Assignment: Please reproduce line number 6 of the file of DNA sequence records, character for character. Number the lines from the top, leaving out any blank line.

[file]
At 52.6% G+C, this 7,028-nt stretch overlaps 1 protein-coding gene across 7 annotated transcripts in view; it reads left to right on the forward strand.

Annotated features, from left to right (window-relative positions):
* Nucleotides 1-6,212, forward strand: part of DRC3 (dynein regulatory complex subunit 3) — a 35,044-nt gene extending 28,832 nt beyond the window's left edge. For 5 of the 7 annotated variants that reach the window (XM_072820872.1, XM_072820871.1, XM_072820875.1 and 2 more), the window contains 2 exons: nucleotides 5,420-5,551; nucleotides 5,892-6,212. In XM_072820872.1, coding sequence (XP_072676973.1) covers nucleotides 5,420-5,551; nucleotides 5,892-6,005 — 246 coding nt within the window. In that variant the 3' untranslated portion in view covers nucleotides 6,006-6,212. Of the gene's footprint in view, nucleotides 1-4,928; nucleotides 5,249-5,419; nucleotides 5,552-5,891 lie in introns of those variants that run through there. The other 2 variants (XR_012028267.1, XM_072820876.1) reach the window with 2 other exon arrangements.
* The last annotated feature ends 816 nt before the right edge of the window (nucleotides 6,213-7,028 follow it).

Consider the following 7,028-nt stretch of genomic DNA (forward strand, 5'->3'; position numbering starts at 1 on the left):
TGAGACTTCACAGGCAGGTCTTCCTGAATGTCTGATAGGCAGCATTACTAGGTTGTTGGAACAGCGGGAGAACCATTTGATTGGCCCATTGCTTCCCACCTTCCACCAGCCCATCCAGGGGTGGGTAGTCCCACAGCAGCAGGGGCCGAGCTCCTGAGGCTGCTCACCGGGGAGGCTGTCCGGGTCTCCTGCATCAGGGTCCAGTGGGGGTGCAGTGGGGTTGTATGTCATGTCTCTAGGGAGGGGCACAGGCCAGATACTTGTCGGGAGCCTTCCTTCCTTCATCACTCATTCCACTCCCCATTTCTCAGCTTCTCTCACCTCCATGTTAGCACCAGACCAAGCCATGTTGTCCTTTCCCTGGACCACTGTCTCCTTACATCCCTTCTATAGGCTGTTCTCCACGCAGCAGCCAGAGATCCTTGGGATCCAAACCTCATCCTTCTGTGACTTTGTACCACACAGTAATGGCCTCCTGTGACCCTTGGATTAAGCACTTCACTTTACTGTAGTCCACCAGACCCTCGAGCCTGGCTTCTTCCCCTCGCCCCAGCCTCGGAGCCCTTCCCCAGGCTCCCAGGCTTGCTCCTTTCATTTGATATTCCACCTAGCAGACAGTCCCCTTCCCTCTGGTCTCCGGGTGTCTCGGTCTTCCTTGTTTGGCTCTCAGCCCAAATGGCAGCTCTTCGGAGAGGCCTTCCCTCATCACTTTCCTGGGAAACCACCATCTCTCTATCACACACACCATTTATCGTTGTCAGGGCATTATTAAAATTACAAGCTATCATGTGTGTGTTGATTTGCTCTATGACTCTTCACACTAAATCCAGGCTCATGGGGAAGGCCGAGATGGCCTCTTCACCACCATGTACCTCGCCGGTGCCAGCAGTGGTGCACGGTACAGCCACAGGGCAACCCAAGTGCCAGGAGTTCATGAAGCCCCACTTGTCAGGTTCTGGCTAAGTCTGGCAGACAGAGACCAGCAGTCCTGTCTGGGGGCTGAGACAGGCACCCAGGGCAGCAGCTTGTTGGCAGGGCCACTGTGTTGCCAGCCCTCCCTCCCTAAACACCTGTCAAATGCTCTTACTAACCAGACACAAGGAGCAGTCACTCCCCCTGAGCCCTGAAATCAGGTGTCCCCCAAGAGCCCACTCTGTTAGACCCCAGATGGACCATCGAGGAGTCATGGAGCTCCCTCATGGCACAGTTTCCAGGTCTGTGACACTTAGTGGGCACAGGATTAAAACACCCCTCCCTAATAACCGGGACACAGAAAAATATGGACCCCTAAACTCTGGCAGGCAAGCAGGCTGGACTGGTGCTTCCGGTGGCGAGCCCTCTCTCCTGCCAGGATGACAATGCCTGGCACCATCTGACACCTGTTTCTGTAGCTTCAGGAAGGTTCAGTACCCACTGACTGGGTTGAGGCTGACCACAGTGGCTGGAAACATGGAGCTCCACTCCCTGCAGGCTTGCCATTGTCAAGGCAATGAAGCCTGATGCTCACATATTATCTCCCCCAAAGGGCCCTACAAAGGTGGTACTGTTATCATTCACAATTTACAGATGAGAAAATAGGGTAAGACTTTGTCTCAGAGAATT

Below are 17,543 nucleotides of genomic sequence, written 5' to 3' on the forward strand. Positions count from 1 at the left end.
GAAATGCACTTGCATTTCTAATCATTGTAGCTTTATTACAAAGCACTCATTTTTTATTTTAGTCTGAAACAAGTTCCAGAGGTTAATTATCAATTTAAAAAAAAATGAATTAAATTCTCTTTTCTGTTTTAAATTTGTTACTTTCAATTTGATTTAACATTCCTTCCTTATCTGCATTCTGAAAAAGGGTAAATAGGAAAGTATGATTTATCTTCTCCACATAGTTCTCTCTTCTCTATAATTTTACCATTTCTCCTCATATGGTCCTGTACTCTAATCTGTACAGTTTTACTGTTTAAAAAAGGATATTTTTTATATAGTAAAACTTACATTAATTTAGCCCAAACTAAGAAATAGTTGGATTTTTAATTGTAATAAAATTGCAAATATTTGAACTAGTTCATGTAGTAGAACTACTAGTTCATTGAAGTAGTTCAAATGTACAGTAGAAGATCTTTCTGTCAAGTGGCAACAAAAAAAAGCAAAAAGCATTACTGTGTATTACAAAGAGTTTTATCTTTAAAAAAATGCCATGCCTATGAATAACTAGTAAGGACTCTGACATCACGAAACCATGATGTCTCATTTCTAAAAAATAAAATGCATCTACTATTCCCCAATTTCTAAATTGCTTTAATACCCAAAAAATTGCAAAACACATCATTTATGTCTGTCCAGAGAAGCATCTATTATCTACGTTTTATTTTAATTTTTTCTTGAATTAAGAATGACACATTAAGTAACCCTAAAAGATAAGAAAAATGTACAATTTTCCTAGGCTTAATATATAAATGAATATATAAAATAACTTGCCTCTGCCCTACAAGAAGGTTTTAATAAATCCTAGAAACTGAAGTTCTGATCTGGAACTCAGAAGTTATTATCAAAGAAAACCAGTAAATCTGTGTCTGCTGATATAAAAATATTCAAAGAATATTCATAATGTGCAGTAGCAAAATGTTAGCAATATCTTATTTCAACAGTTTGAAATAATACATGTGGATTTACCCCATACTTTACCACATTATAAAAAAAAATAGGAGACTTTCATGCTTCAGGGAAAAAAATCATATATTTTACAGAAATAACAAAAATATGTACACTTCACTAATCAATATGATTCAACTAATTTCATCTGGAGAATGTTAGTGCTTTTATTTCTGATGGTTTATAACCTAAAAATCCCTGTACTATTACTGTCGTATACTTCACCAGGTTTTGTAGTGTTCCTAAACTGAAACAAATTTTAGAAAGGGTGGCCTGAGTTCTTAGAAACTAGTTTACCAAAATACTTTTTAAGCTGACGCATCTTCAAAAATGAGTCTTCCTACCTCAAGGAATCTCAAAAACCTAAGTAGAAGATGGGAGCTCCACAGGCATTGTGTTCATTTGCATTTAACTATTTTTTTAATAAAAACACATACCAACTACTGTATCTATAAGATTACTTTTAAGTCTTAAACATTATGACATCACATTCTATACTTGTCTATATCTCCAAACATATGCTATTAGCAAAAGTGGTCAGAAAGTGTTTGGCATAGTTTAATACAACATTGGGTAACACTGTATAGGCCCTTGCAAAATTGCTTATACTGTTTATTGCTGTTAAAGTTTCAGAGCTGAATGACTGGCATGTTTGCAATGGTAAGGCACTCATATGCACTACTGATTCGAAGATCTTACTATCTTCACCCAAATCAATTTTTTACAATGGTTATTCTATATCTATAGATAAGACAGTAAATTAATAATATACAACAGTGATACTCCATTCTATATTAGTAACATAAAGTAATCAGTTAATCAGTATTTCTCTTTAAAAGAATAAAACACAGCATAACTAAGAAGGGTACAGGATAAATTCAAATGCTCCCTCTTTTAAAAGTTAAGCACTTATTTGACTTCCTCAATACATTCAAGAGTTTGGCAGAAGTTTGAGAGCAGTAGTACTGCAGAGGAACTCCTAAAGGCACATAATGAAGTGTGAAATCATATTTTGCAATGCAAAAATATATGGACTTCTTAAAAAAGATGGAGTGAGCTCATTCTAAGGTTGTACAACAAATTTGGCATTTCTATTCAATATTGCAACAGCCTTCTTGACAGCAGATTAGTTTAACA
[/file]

TGAGACTTCACAGGCAGGTCTTCCTGAATGTCTGATAGGCAGCATTACTAGGTTGTTGGAACAGCGGGAGAACCATTTGATTGGCCCATTGCTTCCCACCTTCCACCAGCCCATCCAGGGGTGGGTAGTCCCACAGCAGCAGGGGCCGAGCTCCTGAGGCTGCTCACCGGGGAGGCTGTCCGGGTCTCCTGCATCAGGGTCCAGTGGGGGTGCAGTGGGGTTGTATGTCATGTCTCTAGGGAGGGGCACAGGCCAGATACTTGTCGGGAGCCTTCCTTCCTTCATCACTCATTCCACTCCCCATTTCTCAGCTTCTCTCACCTCCATGTTAGCACCAGACCAAGCCATGTTGTCCTTTCCCTGGACCACTGTCTCCTTACATCCCTTCTATAGGCTGTTCTCCACGCAGCAGCCAGAGATCCTTGGGATCCAAACCTCATCCTTCTGTGACTTTGTACCACACAGTAATGGCCTCCTGTGACCCTTGGATTAAGCACTTCACTTTACTGTAGTCCACCAGACCCTCGAGCCTGGCTTCTTCCCCTCGCCCCAGCCTCGGAGCCCTTCCCCAGGCTCCCAGGCTTGCTCCTTTCATTTGATATTCCACCTAGCAGACAGTCCCCTTCCCTCTGGTCTCCGGGTGTCTCGGTCTTCCTTGTTTGGCTCTCAGCCCAAATGGCAGCTCTTCGGAGAGGCCTTCCCTCATCACTTTCCTGGGAAACCACCATCTCTCTATCACACACACCATTTATCGTTGTCAGGGCATTATTAAAATTACAAGCTATCATGTGTGTGTTGATTTGCTCTATGACTCTTCACACTAAATCCAGGCTCATGGGGAAGGCCGAGATGGCCTCTTCACCACCATGTACCTCGCCGGTGCCAGCAGTGGTGCACGGTACAGCCACAGGGCAACCCAAGTGCCAGGAGTTCATGAAGCCCCACTTGTCAGGTTCTGGCTAAGTCTGGCAGACAGAGACCAGCAGTCCTGTCTGGGGGCTGAGACAGGCACCCAGGGCAGCAGCTTGTTGGCAGGGCCACTGTGTTGCCAGCCCTCCCTCCCTAAACACCTGTCAAATGCTCTTACTAACCAGACACAAGGAGCAGTCACTCCCCCTGAGCCCTGAAATCAGGTGTCCCCCAAGAGCCCACTCTGTTAGACCCCAGATGGACCATCGAGGAGTCATGGAGCTCCCTCATGGCACAGTTTCCAGGTCTGTGACACTTAGTGGGCACAGGATTAAAACACCCCTCCCTAATAACCGGGACACAGAAAAATATGGACCCCTAAACTCTGGCAGGCAAGCAGGCTGGACTGGTGCTTCCGGTGGCGAGCCCTCTCTCCTGCCAGGATGACAATGCCTGGCACCATCTGACACCTGTTTCTGTAGCTTCAGGAAGGTTCAGTACCCACTGACTGGGTTGAGGCTGACCACAGTGGCTGGAAACATGGAGCTCCACTCCCTGCAGGCTTGCCATTGTCAAGGCAATGAAGCCTGATGCTCACATATTATCTCCCCCAAAGGGCCCTACAAAGGTGGTACTGTTATCATTCACAATTTACAGATGAGAAAATAGGGTAAGACTTTGTCTCAGAGAATT